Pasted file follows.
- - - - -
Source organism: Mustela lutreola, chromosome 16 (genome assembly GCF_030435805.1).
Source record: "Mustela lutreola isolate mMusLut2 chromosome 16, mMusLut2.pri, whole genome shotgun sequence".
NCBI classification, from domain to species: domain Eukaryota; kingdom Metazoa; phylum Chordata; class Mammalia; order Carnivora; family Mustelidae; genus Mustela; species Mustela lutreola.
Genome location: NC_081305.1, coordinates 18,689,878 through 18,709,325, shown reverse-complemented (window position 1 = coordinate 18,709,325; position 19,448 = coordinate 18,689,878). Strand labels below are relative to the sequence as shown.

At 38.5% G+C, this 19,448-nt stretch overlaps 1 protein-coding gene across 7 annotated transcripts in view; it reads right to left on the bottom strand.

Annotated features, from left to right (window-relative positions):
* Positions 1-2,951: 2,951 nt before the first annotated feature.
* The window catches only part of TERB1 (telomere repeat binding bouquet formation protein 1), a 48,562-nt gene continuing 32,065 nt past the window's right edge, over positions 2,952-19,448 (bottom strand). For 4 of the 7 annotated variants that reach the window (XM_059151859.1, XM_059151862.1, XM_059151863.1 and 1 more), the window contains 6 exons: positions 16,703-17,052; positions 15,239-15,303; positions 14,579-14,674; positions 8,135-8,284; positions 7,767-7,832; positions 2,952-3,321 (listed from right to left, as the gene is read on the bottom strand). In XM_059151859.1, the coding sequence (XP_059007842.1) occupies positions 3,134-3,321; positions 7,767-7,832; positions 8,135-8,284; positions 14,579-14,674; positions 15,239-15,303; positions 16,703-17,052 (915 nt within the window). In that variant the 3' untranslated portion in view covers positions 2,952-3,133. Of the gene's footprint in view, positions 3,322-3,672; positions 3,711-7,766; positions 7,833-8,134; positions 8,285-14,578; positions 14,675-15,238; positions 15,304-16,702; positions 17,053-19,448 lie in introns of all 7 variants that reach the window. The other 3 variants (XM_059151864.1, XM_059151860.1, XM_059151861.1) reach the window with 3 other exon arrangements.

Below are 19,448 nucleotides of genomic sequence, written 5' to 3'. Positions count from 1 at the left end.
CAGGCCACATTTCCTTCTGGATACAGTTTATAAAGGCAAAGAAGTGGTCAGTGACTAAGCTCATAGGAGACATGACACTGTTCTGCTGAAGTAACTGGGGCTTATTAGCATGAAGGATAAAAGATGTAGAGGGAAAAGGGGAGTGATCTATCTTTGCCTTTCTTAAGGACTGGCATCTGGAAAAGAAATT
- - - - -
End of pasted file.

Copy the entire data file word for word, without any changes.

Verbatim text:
Source organism: Mustela lutreola, chromosome 16 (genome assembly GCF_030435805.1).
Source record: "Mustela lutreola isolate mMusLut2 chromosome 16, mMusLut2.pri, whole genome shotgun sequence".
NCBI classification, from domain to species: domain Eukaryota; kingdom Metazoa; phylum Chordata; class Mammalia; order Carnivora; family Mustelidae; genus Mustela; species Mustela lutreola.
Genome location: NC_081305.1, coordinates 18,689,878 through 18,709,325, shown reverse-complemented (window position 1 = coordinate 18,709,325; position 19,448 = coordinate 18,689,878). Strand labels below are relative to the sequence as shown.

At 38.5% G+C, this 19,448-nt stretch overlaps 1 protein-coding gene across 7 annotated transcripts in view; it reads right to left on the bottom strand.

Annotated features, from left to right (window-relative positions):
* Positions 1-2,951: 2,951 nt before the first annotated feature.
* The window catches only part of TERB1 (telomere repeat binding bouquet formation protein 1), a 48,562-nt gene continuing 32,065 nt past the window's right edge, over positions 2,952-19,448 (bottom strand). For 4 of the 7 annotated variants that reach the window (XM_059151859.1, XM_059151862.1, XM_059151863.1 and 1 more), the window contains 6 exons: positions 16,703-17,052; positions 15,239-15,303; positions 14,579-14,674; positions 8,135-8,284; positions 7,767-7,832; positions 2,952-3,321 (listed from right to left, as the gene is read on the bottom strand). In XM_059151859.1, the coding sequence (XP_059007842.1) occupies positions 3,134-3,321; positions 7,767-7,832; positions 8,135-8,284; positions 14,579-14,674; positions 15,239-15,303; positions 16,703-17,052 (915 nt within the window). In that variant the 3' untranslated portion in view covers positions 2,952-3,133. Of the gene's footprint in view, positions 3,322-3,672; positions 3,711-7,766; positions 7,833-8,134; positions 8,285-14,578; positions 14,675-15,238; positions 15,304-16,702; positions 17,053-19,448 lie in introns of all 7 variants that reach the window. The other 3 variants (XM_059151864.1, XM_059151860.1, XM_059151861.1) reach the window with 3 other exon arrangements.

Below are 19,448 nucleotides of genomic sequence, written 5' to 3'. Positions count from 1 at the left end.
CAGGCCACATTTCCTTCTGGATACAGTTTATAAAGGCAAAGAAGTGGTCAGTGACTAAGCTCATAGGAGACATGACACTGTTCTGCTGAAGTAACTGGGGCTTATTAGCATGAAGGATAAAAGATGTAGAGGGAAAAGGGGAGTGATCTATCTTTGCCTTTCTTAAGGACTGGCATCTGGAAAAGAAATT